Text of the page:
In considering the total effects of diarrheal disease in children—including cryptosporidiosis—we must also consider the tremendous financial burden borne by families with children experiencing multiple bouts of diarrheal disease each year. A study by Rheingans et al. [15] looked at African sites participating in GEMS and found that the total cost of treatment per episode of diarrhea ranged from US$6.01 in Mali to US$8.83 in Kenya, which is a huge amount in countries where more than one-third of the population lives below the international poverty line (of less than US$1.25 per day) and where total annual per capita health expenditure is US$53 and US$45, respectively [1619].

Although Cryptosporidium was originally identified in 1907 [20], it was not until the late 1970s that its role as a serious, and sometimes lethal, human pathogen was elucidated by the careful work of Nime [21], Bird and Smith [22], Tzipori [23,24], and others [25,26]. In particular, the morbidity and potential mortality associated with cryptosporidiosis came into focus through the lens of the evolving HIV/AIDS epidemic in the 1980s [27]. Likewise, Cryptosporidium was demonstrated to be a common cause of diarrheal disease in children in Central Africa in the 1980s [28].

Despite the role of Cryptosporidium as an important human pathogen, there are currently few effective options for treatment. As reviewed by Checkley et al. [29], a variety of diagnostic methods exist, but they are best suited for epidemiological studies and are not routinely used in limited-resource settings. In addition, no vaccine is currently available to protect against Cryptosporidium infection and, based on the limited understanding of the Cryptosporidium-specific biology and challenges encountered in developing vaccines for other parasites, it is highly unlikely that a vaccine will be available within the next decade [2931]. Moreover, although prevention for some enteric pathogens may be bolstered through programs focused on clean water and effective sanitation, such approaches will only go so far in preventing many cases of cryptosporidiosis, and person-to-person transmission further complicates the overall approach [32,33].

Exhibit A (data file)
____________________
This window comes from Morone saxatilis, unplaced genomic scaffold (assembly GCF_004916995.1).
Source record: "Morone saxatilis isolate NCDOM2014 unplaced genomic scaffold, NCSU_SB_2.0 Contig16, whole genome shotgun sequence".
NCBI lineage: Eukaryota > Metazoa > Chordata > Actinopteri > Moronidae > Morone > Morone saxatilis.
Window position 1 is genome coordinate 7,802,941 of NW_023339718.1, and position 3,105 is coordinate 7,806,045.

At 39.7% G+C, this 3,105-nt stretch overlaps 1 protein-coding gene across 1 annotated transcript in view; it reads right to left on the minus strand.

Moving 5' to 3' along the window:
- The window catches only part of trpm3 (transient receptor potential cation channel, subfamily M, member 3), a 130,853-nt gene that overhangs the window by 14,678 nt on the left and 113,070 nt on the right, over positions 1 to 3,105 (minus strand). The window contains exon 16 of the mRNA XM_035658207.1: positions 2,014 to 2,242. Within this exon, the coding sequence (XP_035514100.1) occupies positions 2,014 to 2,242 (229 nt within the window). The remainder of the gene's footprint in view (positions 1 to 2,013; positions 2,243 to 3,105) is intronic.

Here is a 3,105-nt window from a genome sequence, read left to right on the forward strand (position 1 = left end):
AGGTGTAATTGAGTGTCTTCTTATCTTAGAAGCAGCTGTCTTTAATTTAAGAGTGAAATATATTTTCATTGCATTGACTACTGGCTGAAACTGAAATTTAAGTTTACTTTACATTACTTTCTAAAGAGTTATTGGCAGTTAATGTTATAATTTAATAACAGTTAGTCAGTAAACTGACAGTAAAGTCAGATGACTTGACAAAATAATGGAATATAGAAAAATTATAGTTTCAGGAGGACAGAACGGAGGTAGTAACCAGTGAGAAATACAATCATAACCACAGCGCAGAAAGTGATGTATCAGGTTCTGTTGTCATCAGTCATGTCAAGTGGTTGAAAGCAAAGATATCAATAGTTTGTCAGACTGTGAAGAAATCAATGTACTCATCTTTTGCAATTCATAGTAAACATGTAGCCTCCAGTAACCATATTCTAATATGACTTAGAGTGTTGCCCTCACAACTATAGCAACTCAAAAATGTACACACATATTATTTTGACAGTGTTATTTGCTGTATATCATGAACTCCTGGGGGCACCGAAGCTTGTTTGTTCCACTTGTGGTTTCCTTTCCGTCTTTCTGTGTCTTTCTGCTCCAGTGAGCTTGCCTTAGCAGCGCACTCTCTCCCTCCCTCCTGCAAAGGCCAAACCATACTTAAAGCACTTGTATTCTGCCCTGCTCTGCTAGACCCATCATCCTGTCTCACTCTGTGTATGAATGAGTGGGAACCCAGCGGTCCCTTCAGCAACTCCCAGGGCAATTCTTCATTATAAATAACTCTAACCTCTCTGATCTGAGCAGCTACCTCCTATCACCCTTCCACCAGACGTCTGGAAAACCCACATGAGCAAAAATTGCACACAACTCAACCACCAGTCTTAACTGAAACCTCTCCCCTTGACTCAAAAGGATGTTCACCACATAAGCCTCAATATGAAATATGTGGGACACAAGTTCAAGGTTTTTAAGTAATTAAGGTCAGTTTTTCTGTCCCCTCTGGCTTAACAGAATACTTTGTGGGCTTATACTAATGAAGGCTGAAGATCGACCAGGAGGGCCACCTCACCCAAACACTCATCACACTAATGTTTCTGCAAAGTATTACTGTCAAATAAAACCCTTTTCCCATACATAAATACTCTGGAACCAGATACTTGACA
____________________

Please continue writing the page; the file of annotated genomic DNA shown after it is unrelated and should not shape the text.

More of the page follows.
ORS-based treatment is a highly efficacious and cost-effective way to counteract the effects and relieve some of the symptoms associated with acute secretory diarrheas such as that caused by Cryptosporidium. However, use of ORS (particularly among children living in especially poor and rural areas) remains quite low, in part because treatment is labor-intensive and requires large volumes of ORS to be administered in order to rehydrate and then maintain hydration [34]. Furthermore, ORS has no role in the treatment of asymptomatic but insidious Cryptosporidium infections, which can only be addressed through drug treatment. Thus, to reduce the duration and impact of the Cryptosporidium infection, an antimicrobial drug is an important complement to ORS.

Only one drug, nitazoxanide (Alinia; Romark Laboratories, Tampa, Florida, United States), is currently approved by the US Food and Drug Administration (FDA) for treatment of Cryptosporidium infection. It is approved for use in children one year old or older [35]. The drug is available in many middle-income countries in Latin America, as well as in some low- and middle-income countries in Asia, including India and Bangladesh. Nonetheless, its actual use is limited, and empiric treatment with ORS alone remains the standard of care for diarrhea caused by Cryptosporidium.

Clinical studies have demonstrated the effectiveness of nitazoxanide against Cryptosporidium in otherwise healthy individuals. In addition, clinical studies have provided evidence suggesting the drug’s activity against rotavirus, helminths, and other enteric protozoan parasites [3638]. Thus, there are sufficient reasons for considering wider use of this drug, even as a candidate for use in MDA programs as proposed by Hotez [39] and others.